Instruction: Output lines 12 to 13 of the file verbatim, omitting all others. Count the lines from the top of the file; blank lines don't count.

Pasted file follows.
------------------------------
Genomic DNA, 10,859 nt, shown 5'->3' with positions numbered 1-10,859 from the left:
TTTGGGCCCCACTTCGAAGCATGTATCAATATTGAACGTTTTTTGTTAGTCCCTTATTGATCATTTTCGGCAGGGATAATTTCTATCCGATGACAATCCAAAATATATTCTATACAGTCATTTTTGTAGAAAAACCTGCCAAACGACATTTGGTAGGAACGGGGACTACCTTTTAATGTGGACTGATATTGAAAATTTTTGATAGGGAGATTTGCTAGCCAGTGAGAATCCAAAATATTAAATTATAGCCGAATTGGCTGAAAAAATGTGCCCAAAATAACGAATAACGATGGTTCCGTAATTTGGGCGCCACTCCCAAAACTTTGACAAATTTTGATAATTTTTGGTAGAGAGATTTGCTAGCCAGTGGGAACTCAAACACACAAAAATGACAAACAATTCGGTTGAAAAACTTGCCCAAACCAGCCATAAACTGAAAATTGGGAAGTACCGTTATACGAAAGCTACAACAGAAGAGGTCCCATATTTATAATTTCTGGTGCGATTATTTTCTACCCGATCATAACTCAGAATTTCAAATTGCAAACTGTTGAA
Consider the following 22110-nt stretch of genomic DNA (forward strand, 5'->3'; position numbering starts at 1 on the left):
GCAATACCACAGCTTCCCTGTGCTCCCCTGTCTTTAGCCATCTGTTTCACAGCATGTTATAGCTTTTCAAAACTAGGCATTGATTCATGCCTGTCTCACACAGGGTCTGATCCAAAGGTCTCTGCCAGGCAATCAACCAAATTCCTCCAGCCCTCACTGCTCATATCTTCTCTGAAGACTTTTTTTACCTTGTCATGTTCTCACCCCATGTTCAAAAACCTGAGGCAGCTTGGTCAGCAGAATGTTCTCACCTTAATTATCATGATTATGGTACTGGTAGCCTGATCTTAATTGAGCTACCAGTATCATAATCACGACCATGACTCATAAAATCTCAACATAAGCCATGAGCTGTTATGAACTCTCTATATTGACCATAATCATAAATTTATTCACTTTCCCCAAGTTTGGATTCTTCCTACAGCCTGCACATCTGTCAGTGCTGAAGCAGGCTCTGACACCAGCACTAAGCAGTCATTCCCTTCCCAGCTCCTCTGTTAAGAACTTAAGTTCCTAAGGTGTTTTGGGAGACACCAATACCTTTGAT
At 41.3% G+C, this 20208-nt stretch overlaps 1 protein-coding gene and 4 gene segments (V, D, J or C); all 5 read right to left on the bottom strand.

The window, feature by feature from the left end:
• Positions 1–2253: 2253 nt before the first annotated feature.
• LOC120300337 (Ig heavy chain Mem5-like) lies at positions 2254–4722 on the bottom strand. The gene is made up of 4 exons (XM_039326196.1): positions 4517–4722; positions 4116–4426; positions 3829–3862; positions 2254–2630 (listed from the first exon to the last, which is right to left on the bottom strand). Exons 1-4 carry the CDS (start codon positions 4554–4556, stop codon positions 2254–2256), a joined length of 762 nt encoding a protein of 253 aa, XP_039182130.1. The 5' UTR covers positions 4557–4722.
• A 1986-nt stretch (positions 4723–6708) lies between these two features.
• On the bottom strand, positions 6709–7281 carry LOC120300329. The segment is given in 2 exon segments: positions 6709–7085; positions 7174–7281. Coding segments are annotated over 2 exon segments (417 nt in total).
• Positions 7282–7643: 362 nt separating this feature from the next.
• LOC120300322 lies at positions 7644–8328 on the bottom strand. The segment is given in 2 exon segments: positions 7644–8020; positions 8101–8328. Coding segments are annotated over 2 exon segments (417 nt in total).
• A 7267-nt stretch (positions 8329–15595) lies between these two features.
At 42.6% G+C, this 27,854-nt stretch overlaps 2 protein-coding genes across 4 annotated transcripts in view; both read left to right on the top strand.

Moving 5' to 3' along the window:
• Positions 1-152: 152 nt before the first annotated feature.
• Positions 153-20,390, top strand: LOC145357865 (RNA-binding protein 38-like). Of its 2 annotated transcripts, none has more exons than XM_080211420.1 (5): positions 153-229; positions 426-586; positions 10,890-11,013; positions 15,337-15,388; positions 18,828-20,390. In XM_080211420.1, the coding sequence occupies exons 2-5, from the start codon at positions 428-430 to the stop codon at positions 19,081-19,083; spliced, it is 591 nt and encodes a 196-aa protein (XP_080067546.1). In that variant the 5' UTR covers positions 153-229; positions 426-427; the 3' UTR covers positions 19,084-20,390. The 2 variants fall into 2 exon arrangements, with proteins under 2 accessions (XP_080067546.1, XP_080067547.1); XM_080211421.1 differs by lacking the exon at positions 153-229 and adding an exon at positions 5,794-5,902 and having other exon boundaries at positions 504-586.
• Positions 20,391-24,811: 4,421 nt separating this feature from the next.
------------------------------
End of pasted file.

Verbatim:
• LOC120300322 lies at positions 7644–8328 on the bottom strand. The segment is given in 2 exon segments: positions 7644–8020; positions 8101–8328. Coding segments are annotated over 2 exon segments (417 nt in total).
• A 7267-nt stretch (positions 8329–15595) lies between these two features.